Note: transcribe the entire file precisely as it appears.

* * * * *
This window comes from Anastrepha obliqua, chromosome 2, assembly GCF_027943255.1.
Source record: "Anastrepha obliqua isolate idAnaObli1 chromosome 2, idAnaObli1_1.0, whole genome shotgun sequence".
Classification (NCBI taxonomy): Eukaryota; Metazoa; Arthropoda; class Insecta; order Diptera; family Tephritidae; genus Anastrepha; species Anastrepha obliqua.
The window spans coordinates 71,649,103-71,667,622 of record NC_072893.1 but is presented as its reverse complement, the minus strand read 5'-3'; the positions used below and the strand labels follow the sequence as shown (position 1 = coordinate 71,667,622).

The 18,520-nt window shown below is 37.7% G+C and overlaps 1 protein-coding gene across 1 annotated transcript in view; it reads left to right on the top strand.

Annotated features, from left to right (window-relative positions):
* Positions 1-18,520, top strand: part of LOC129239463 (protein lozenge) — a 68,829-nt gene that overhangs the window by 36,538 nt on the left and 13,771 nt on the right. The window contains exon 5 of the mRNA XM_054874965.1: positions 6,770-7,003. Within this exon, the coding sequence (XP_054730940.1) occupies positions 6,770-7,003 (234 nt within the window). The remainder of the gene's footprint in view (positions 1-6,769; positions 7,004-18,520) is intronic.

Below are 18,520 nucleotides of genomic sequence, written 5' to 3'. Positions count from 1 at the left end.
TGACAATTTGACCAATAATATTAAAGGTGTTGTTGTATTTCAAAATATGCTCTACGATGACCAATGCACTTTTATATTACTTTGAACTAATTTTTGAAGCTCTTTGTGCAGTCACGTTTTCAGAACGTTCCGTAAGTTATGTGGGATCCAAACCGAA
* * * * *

This window comes from Anastrepha obliqua, chromosome 2, assembly GCF_027943255.1.
Source record: "Anastrepha obliqua isolate idAnaObli1 chromosome 2, idAnaObli1_1.0, whole genome shotgun sequence".
Classification (NCBI taxonomy): Eukaryota; Metazoa; Arthropoda; class Insecta; order Diptera; family Tephritidae; genus Anastrepha; species Anastrepha obliqua.
The window spans coordinates 71,649,103-71,667,622 of record NC_072893.1 but is presented as its reverse complement, the minus strand read 5'-3'; the positions used below and the strand labels follow the sequence as shown (position 1 = coordinate 71,667,622).

The 18,520-nt window shown below is 37.7% G+C and overlaps 1 protein-coding gene across 1 annotated transcript in view; it reads left to right on the top strand.

Annotated features, from left to right (window-relative positions):
* Positions 1-18,520, top strand: part of LOC129239463 (protein lozenge) — a 68,829-nt gene that overhangs the window by 36,538 nt on the left and 13,771 nt on the right. The window contains exon 5 of the mRNA XM_054874965.1: positions 6,770-7,003. Within this exon, the coding sequence (XP_054730940.1) occupies positions 6,770-7,003 (234 nt within the window). The remainder of the gene's footprint in view (positions 1-6,769; positions 7,004-18,520) is intronic.

Below are 18,520 nucleotides of genomic sequence, written 5' to 3'. Positions count from 1 at the left end.
TGACAATTTGACCAATAATATTAAAGGTGTTGTTGTATTTCAAAATATGCTCTACGATGACCAATGCACTTTTATATTACTTTGAACTAATTTTTGAAGCTCTTTGTGCAGTCACGTTTTCAGAACGTTCCGTAAGTTATGTGGGATCCAAACCGAA